I have trouble following his arguments. We don't think like that in ordinary world.
    Can you people help me ?

    I had my doubts, too . . . but finally my professor explained it to me.

    Suppose you learn that you have an allergy to, say, asparagus.

    Your doctor give you this warning:

    . . \text{If } \underbrace{\text{you eat asparagus,}}_P \; \underbrace{\text{then}}_{\to} \; \underbrace{\text{you will get indigestion}}_Q

    Think of this as a promise of the state of your digestive tract
    . . should you be foolish enough to eat asparagus.

    Hence, it is impossible for you to eat asparagus and not get indigestion.
    . . That is, P \wedge \sim\!Q is not possible.


    What if you don't eat asparagus?

    It is possible that you do not get indigestion.
    . . \sim\!P\, \wedge \sim\!Q is possible.

    But it is also possible that you do get indigestion (from another cause).
    . . \sim\!P \wedge Q is possible.

    The doctor's statement says what will happen if you do eat asparagus.
    He made no promises on what happens if you don't eat asparagus.


    \text{And that is why }\,P \to\, \sim\!Q\,\text{ is false, and }\,\begin{Bmatrix}P \to Q \\ \sim\!P\to Q \\ \sim\!P\to\,\sim\!Q\end{Bmatrix}\,\text{ are all true.}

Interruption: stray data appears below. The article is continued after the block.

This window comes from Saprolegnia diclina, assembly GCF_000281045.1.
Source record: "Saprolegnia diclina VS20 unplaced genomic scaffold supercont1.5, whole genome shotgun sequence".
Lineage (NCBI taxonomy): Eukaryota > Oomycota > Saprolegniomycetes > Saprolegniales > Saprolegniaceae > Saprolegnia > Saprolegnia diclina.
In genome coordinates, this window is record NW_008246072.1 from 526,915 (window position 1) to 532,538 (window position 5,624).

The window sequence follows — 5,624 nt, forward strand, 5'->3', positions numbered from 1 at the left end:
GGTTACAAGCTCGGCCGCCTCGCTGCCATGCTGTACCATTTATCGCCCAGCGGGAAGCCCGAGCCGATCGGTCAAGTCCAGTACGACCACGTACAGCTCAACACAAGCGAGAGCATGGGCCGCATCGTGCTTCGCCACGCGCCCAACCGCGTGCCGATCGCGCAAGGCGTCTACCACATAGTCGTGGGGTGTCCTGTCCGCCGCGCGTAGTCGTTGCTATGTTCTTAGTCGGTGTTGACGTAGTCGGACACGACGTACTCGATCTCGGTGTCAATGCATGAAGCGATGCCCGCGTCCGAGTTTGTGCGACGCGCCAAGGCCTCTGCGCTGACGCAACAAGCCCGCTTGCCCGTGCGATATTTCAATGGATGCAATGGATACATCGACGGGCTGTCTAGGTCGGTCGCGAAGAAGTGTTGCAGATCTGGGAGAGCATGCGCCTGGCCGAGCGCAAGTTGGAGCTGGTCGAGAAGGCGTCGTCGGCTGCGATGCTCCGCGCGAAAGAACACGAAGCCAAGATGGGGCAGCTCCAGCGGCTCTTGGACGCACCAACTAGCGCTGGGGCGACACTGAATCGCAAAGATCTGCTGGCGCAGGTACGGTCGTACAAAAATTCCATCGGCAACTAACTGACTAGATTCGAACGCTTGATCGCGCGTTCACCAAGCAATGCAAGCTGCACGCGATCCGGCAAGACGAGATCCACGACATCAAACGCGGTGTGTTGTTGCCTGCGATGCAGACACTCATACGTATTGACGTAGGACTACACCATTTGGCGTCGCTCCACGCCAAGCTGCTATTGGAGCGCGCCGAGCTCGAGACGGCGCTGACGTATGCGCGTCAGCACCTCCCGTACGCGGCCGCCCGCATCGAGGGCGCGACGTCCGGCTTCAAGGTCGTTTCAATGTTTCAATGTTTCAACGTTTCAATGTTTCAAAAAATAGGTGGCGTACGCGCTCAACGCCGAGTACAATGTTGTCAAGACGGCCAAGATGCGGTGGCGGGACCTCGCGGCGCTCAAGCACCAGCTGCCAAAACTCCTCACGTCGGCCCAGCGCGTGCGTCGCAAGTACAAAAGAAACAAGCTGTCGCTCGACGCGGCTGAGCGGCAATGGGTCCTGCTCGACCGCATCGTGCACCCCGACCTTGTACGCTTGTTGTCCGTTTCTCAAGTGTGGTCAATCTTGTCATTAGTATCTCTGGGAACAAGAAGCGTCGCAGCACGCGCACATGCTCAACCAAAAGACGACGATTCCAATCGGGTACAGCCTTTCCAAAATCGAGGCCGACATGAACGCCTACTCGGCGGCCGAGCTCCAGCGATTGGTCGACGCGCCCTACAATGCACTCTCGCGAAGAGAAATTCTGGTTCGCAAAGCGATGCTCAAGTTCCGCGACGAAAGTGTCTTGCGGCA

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    Re: Understanding truth table of p --> q

    Quote Originally Posted by emakarov View Post
    However, we are now talking about the common-sense rationale for this definition. Do you accept that "for all x, if x is the president of the US, then x is at least 35 years old" is true intuitively?
    Quote Originally Posted by issacnewton View Post
    Yes , its true.
    Well, since the universal statement is true, so is each of its instantiations. In particular, one can instantiate x with a person who is not a president, regardless of whether he/she is over 35. Then the premise is false while the conclusion can be either true or false. The whole implication is true as an instantiation of a true universal statement.
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    Re: Understanding truth table of p --> q

    Deveno, Soroban

    Your posts made things crystal clear. This Velleman's book is not THAT clear. Which introductory logic books did you study from ?. Soroban, your example is just
    too good. I just have one doubt. Is it possible to use that reasoning even if there is no causal relationship between P and Q.
    Do we first construct the truth table with P and Q having some causal relationship , like Soroban's example ,and then we extend the truth table to cases
    where there is no apparent causal relationship between P and Q ...... ?


    Can you suggest online logic sites where I can do such fun exercises ?

    emakarov, thanks for the input.